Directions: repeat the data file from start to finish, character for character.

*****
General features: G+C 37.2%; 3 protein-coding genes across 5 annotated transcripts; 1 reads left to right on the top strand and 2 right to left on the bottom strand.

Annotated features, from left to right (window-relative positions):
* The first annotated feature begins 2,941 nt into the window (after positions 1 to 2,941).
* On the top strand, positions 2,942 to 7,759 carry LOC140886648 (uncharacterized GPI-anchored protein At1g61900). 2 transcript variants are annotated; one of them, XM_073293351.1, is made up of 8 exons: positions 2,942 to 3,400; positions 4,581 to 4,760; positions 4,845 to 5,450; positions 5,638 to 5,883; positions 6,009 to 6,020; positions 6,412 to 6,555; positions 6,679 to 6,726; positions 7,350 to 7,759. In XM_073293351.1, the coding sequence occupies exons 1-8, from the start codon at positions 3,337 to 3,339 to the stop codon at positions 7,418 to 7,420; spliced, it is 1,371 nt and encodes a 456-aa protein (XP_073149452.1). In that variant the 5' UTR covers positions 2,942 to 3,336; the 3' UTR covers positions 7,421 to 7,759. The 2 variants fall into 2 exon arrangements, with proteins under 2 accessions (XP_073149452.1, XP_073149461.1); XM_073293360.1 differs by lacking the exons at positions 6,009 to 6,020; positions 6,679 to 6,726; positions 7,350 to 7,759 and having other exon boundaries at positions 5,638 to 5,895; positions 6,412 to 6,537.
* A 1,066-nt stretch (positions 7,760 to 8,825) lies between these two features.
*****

General features: G+C 37.2%; 3 protein-coding genes across 5 annotated transcripts; 1 reads left to right on the top strand and 2 right to left on the bottom strand.

Annotated features, from left to right (window-relative positions):
* The first annotated feature begins 2,941 nt into the window (after positions 1 to 2,941).
* On the top strand, positions 2,942 to 7,759 carry LOC140886648 (uncharacterized GPI-anchored protein At1g61900). 2 transcript variants are annotated; one of them, XM_073293351.1, is made up of 8 exons: positions 2,942 to 3,400; positions 4,581 to 4,760; positions 4,845 to 5,450; positions 5,638 to 5,883; positions 6,009 to 6,020; positions 6,412 to 6,555; positions 6,679 to 6,726; positions 7,350 to 7,759. In XM_073293351.1, the coding sequence occupies exons 1-8, from the start codon at positions 3,337 to 3,339 to the stop codon at positions 7,418 to 7,420; spliced, it is 1,371 nt and encodes a 456-aa protein (XP_073149452.1). In that variant the 5' UTR covers positions 2,942 to 3,336; the 3' UTR covers positions 7,421 to 7,759. The 2 variants fall into 2 exon arrangements, with proteins under 2 accessions (XP_073149452.1, XP_073149461.1); XM_073293360.1 differs by lacking the exons at positions 6,009 to 6,020; positions 6,679 to 6,726; positions 7,350 to 7,759 and having other exon boundaries at positions 5,638 to 5,895; positions 6,412 to 6,537.
* A 1,066-nt stretch (positions 7,760 to 8,825) lies between these two features.